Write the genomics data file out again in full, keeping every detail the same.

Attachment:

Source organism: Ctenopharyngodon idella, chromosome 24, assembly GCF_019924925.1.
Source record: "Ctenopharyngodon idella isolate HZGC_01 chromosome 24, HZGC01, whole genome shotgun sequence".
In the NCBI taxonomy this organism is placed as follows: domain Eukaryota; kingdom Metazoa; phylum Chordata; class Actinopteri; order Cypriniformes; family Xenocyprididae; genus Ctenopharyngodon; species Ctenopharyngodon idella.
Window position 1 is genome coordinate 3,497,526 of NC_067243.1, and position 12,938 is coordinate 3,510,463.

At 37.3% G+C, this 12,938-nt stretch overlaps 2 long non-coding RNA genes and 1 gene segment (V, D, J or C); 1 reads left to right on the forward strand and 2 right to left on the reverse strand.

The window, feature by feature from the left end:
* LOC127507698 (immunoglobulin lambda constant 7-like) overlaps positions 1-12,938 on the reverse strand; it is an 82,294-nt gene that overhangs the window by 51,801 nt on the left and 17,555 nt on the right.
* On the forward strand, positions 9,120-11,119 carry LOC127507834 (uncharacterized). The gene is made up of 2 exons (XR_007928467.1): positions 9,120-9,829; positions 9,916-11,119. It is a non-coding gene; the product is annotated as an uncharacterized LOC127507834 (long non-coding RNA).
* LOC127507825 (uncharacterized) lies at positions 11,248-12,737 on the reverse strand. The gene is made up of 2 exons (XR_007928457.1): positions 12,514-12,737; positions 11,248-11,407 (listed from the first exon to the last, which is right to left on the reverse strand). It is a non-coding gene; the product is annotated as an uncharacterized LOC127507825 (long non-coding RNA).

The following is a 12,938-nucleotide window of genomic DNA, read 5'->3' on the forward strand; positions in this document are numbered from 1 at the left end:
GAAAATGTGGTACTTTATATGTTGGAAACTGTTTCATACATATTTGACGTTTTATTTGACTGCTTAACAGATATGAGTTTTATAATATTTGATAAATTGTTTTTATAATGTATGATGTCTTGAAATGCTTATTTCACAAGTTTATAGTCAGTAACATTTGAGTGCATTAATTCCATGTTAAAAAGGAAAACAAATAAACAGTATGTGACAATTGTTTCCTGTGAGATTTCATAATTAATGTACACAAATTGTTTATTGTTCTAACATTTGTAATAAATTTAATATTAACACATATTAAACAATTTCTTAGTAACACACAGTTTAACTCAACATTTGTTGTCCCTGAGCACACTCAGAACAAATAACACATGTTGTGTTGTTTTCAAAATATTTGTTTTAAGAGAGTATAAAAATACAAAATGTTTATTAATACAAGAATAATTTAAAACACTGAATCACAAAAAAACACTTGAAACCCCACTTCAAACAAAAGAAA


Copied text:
Source organism: Ctenopharyngodon idella, chromosome 24, assembly GCF_019924925.1.
Source record: "Ctenopharyngodon idella isolate HZGC_01 chromosome 24, HZGC01, whole genome shotgun sequence".
In the NCBI taxonomy this organism is placed as follows: domain Eukaryota; kingdom Metazoa; phylum Chordata; class Actinopteri; order Cypriniformes; family Xenocyprididae; genus Ctenopharyngodon; species Ctenopharyngodon idella.
Window position 1 is genome coordinate 3,497,526 of NC_067243.1, and position 12,938 is coordinate 3,510,463.

At 37.3% G+C, this 12,938-nt stretch overlaps 2 long non-coding RNA genes and 1 gene segment (V, D, J or C); 1 reads left to right on the forward strand and 2 right to left on the reverse strand.

The window, feature by feature from the left end:
* LOC127507698 (immunoglobulin lambda constant 7-like) overlaps positions 1-12,938 on the reverse strand; it is an 82,294-nt gene that overhangs the window by 51,801 nt on the left and 17,555 nt on the right.
* On the forward strand, positions 9,120-11,119 carry LOC127507834 (uncharacterized). The gene is made up of 2 exons (XR_007928467.1): positions 9,120-9,829; positions 9,916-11,119. It is a non-coding gene; the product is annotated as an uncharacterized LOC127507834 (long non-coding RNA).
* LOC127507825 (uncharacterized) lies at positions 11,248-12,737 on the reverse strand. The gene is made up of 2 exons (XR_007928457.1): positions 12,514-12,737; positions 11,248-11,407 (listed from the first exon to the last, which is right to left on the reverse strand). It is a non-coding gene; the product is annotated as an uncharacterized LOC127507825 (long non-coding RNA).

The following is a 12,938-nucleotide window of genomic DNA, read 5'->3' on the forward strand; positions in this document are numbered from 1 at the left end:
GAAAATGTGGTACTTTATATGTTGGAAACTGTTTCATACATATTTGACGTTTTATTTGACTGCTTAACAGATATGAGTTTTATAATATTTGATAAATTGTTTTTATAATGTATGATGTCTTGAAATGCTTATTTCACAAGTTTATAGTCAGTAACATTTGAGTGCATTAATTCCATGTTAAAAAGGAAAACAAATAAACAGTATGTGACAATTGTTTCCTGTGAGATTTCATAATTAATGTACACAAATTGTTTATTGTTCTAACATTTGTAATAAATTTAATATTAACACATATTAAACAATTTCTTAGTAACACACAGTTTAACTCAACATTTGTTGTCCCTGAGCACACTCAGAACAAATAACACATGTTGTGTTGTTTTCAAAATATTTGTTTTAAGAGAGTATAAAAATACAAAATGTTTATTAATACAAGAATAATTTAAAACACTGAATCACAAAAAAACACTTGAAACCCCACTTCAAACAAAAGAAA